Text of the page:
Nicky Morgan insists teaching arts is 'essential'
Education Secretary Nicky Morgan has hit back at claims the Government has downgraded the teaching of arts in schools, insisting she considered it an essential element of learning and a "matter of social justice".
The exclusion of arts from the core subjects that must be studied at GCSE under the English Baccalaureate (EBacc) system created a storm of protest, with campaigners saying it would lead to it being marginalised in schools.
But Ms Morgan dismissed those concerns as nonsense and said making sure young people were aware of Britain's cultural contribution from Shakespeare to One Direction was " at the heart of our plans to prepare the next generation for life in the modern world".
"A good cultural education is the birthright of every child," she said, ahead of a speech to the Creative Industries Federation in which she is expected to defend the approach.
"Without an appreciation of the vast cultural contribution that our nation has made to the wider world simply it is not possible to understand what it means to be British.
"That is why we are putting a high quality cultural education, alongside a strong academic core, at the heart of our plans to prepare the next generation for life in the modern world."
She is due to tell the Federation: "If you were to force me to identify one thing that would leave a child's understanding of Britishness incomplete - it would be an appreciation of the vast cultural contribution that our nation has made to the wider world.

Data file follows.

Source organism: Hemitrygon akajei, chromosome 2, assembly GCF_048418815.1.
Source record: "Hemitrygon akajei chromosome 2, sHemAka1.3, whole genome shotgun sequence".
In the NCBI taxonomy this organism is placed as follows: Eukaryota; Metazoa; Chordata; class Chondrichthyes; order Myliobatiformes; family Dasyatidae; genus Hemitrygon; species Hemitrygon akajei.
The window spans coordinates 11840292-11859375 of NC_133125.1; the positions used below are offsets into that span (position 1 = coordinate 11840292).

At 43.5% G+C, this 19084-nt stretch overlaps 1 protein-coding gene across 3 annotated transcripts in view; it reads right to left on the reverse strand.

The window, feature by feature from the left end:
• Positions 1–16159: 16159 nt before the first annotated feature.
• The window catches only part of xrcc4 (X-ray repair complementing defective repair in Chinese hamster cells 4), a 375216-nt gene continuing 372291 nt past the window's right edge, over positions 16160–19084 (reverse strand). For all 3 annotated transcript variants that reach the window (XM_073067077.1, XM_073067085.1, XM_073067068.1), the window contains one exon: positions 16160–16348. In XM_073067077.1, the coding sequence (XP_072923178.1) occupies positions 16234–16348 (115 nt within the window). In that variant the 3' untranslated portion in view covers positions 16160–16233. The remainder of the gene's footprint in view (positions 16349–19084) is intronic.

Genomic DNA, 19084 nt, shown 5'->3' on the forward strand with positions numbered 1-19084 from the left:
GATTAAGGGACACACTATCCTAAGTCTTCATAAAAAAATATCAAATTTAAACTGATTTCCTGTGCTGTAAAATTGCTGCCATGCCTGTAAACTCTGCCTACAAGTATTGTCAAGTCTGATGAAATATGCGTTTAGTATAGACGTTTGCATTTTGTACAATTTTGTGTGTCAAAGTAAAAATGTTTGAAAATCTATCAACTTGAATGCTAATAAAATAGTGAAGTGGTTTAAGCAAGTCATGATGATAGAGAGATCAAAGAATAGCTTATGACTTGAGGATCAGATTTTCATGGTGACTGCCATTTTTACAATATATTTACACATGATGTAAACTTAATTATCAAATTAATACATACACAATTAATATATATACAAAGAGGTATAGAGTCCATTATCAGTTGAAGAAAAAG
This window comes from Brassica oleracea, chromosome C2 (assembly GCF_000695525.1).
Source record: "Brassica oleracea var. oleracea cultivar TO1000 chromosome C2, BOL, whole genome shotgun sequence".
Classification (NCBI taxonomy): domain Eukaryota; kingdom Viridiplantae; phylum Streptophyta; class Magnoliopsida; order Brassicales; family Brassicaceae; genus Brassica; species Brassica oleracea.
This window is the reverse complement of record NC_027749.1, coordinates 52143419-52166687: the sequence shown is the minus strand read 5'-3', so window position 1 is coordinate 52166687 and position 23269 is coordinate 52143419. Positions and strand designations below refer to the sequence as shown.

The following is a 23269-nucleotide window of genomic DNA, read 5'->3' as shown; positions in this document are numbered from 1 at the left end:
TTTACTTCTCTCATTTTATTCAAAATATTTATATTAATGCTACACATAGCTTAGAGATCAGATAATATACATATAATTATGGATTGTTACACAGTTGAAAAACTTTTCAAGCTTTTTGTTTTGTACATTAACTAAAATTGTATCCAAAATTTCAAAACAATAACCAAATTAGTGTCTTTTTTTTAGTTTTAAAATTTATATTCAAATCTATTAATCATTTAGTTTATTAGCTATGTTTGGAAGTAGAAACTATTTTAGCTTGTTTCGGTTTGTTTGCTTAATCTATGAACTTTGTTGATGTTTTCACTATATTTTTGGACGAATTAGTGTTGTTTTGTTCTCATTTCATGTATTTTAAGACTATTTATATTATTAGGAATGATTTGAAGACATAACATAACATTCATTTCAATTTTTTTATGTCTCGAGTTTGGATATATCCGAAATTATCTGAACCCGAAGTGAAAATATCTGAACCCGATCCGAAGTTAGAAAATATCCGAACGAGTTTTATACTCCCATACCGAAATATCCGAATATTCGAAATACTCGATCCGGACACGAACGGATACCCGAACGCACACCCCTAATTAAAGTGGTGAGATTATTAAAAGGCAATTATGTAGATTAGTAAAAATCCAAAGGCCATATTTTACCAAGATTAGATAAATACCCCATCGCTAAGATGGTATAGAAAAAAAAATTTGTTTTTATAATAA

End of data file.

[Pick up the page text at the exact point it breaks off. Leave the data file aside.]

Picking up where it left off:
"Because from Purcell to Shakespeare, St Paul's Cathedral to the Angel of the North, from the Beatles to Banksy to One Direction, this small island county has, throughout its history, punched well above its weight as the cultural capital of the world.
"And without that understanding of our cultural contribution, without an inspiring and eye-opening cultural education, it is impossible to truly understand what being British means and to appreciate the ties that bind us.
"I believe access to cultural education is a matter of social justice. And for too long those who've had access to the best opportunities the arts have to offer, have been those young people with parents with the ability to pay.
"That cannot be right. So I've made broadening access and opportunities to the arts a priority for my Department. So we've invested £460 million in cultural education projects that complement what's happening in the classroom.
"I want every single young person to have the opportunity to discover how the arts can enrich their lives as well. I believe access to cultural education is a matter of social justice.
"I firmly reject any suggestion that I or this Government think that arts subjects are in anyway less important or less worthy than other subjects for study in school. On the contrary a young person's education cannot be complete unless it includes the arts."